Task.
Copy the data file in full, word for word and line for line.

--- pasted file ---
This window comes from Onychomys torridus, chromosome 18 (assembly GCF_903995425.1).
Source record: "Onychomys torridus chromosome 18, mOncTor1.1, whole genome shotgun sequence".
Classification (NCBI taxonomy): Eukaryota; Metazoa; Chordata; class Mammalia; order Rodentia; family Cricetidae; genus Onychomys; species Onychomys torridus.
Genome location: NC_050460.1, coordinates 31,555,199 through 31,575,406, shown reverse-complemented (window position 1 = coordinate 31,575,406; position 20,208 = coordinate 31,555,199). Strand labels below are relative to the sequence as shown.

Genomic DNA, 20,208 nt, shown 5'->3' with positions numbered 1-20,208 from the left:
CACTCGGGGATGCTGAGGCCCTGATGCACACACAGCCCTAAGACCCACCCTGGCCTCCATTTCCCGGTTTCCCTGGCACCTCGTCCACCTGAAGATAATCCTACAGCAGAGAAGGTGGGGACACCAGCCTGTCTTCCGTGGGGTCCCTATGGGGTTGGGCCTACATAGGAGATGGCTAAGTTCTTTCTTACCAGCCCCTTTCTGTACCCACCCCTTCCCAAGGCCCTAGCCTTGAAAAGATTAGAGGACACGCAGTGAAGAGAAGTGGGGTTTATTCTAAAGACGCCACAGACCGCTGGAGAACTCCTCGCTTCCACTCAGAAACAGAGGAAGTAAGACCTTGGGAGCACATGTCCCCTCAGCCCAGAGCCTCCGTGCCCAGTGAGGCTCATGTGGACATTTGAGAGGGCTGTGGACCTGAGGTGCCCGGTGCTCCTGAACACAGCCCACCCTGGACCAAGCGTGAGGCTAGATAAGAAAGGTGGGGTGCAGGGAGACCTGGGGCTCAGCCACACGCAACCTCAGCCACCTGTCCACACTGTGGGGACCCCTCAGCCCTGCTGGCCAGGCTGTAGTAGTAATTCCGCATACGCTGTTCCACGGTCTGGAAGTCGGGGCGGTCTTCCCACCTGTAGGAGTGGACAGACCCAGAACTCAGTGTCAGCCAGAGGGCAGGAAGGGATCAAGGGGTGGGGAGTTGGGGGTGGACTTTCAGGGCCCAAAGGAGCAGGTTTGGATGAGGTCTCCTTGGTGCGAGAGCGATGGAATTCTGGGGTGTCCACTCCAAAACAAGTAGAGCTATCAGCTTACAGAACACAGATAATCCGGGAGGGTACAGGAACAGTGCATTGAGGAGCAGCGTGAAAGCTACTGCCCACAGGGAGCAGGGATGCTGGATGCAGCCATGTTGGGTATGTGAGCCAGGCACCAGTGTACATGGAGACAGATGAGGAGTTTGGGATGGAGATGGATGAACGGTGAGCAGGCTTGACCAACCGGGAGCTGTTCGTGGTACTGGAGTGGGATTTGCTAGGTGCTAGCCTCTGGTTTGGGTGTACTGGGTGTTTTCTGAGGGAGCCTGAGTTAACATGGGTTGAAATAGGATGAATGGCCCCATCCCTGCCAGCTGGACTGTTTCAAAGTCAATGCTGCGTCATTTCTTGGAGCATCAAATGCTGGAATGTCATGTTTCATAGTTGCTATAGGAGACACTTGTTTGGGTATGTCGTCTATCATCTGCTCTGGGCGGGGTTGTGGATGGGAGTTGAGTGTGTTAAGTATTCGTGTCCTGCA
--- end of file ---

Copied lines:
This window comes from Onychomys torridus, chromosome 18 (assembly GCF_903995425.1).
Source record: "Onychomys torridus chromosome 18, mOncTor1.1, whole genome shotgun sequence".
Classification (NCBI taxonomy): Eukaryota; Metazoa; Chordata; class Mammalia; order Rodentia; family Cricetidae; genus Onychomys; species Onychomys torridus.
Genome location: NC_050460.1, coordinates 31,555,199 through 31,575,406, shown reverse-complemented (window position 1 = coordinate 31,575,406; position 20,208 = coordinate 31,555,199). Strand labels below are relative to the sequence as shown.

Genomic DNA, 20,208 nt, shown 5'->3' with positions numbered 1-20,208 from the left:
CACTCGGGGATGCTGAGGCCCTGATGCACACACAGCCCTAAGACCCACCCTGGCCTCCATTTCCCGGTTTCCCTGGCACCTCGTCCACCTGAAGATAATCCTACAGCAGAGAAGGTGGGGACACCAGCCTGTCTTCCGTGGGGTCCCTATGGGGTTGGGCCTACATAGGAGATGGCTAAGTTCTTTCTTACCAGCCCCTTTCTGTACCCACCCCTTCCCAAGGCCCTAGCCTTGAAAAGATTAGAGGACACGCAGTGAAGAGAAGTGGGGTTTATTCTAAAGACGCCACAGACCGCTGGAGAACTCCTCGCTTCCACTCAGAAACAGAGGAAGTAAGACCTTGGGAGCACATGTCCCCTCAGCCCAGAGCCTCCGTGCCCAGTGAGGCTCATGTGGACATTTGAGAGGGCTGTGGACCTGAGGTGCCCGGTGCTCCTGAACACAGCCCACCCTGGACCAAGCGTGAGGCTAGATAAGAAAGGTGGGGTGCAGGGAGACCTGGGGCTCAGCCACACGCAACCTCAGCCACCTGTCCACACTGTGGGGACCCCTCAGCCCTGCTGGCCAGGCTGTAGTAGTAATTCCGCATACGCTGTTCCACGGTCTGGAAGTCGGGGCGGTCTTCCCACCTGTAGGAGTGGACAGACCCAGAACTCAGTGTCAGCCAGAGGGCAGGAAGGGATCAAGGGGTGGGGAGTTGGGGGTGGACTTTCAGGGCCCAAAGGAGCAGGTTTGGATGAGGTCTCCTTGGTGCGAGAGCGATGGAATTCTGGGGTGTCCACTCCAAAACAAGTAGAGCTATCAGCTTACAGAACACAGATAATCCGGGAGGGTACAGGAACAGTGCATTGAGGAGCAGCGTGAAAGCTACTGCCCACAGGGAGCAGGGATGCTGGATGCAGCCATGTTGGGTATGTGAGCCAGGCACCAGTGTACATGGAGACAGATGAGGAGTTTGGGATGGAGATGGATGAACGGTGAGCAGGCTTGACCAACCGGGAGCTGTTCGTGGTACTGGAGTGGGATTTGCTAGGTGCTAGCCTCTGGTTTGGGTGTACTGGGTGTTTTCTGAGGGAGCCTGAGTTAACATGGGTTGAAATAGGATGAATGGCCCCATCCCTGCCAGCTGGACTGTTTCAAAGTCAATGCTGCGTCATTTCTTGGAGCATCAAATGCTGGAATGTCATGTTTCATAGTTGCTATAGGAGACACTTGTTTGGGTATGTCGTCTATCATCTGCTCTGGGCGGGGTTGTGGATGGGAGTTGAGTGTGTTAAGTATTCGTGTCCTGCA